Mac Miller’s autopsy revealed that the substance fentanyl was found in his system. Fentanyl is a powerful opioid (80-100 times more powerful than morphine) that can be fatal at incredibly small doses. The drug has recently been found laced in many types of drugs, giving doses that would typically not be lethal the potential to cause an overdose. The drug also contributed to Prince and Tom Petty’s deaths, both of whom also died of accidental overdoses.
The danger of opioids, and especially fentanyl, is another issue. But it seems undeniable that something about fame leads to mental illness and substance abuse. Whether musicians are turning to substances as a coping mechanism to deal with their mental stress, or if it’s the other way around and substances are causing a deterioration in mental health, is uncertain. Regardless, the two are inextricably linked among the rich and famous.
The de-stigmatization of mental illness is long overdue. While it has slowly begun, we still have a long way to go before methods of treatment are normalized. Those immediately surrounding artists and musicians can do more to recognize signs that they are struggling, and put their mental health as a priority above maximizing profits. As a society we can do more to empathize with those who are struggling with issues like anxiety, depression and drug addiction. The perfect storm of fame, performing, mental illness and substance abuse is one that many musicians weather, some with more drastic consequences than others.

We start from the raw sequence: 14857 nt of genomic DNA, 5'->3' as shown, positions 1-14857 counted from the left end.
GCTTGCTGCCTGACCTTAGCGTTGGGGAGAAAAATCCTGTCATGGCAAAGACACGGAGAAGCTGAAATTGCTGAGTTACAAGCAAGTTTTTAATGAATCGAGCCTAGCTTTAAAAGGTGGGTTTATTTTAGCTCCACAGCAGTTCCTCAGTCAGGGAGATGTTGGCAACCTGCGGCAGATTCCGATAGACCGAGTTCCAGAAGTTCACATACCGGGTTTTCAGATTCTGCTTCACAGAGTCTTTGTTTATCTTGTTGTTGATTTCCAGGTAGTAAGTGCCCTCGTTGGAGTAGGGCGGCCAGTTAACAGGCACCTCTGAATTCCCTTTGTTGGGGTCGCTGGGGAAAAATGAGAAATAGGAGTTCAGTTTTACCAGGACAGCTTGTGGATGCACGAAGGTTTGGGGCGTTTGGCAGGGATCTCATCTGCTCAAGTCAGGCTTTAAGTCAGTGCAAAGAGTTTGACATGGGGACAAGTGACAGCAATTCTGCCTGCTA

If you or someone you know needs help, contact the National Suicide Prevention Lifeline at 1 800-273-TALK (8255) or through chat available 24/7.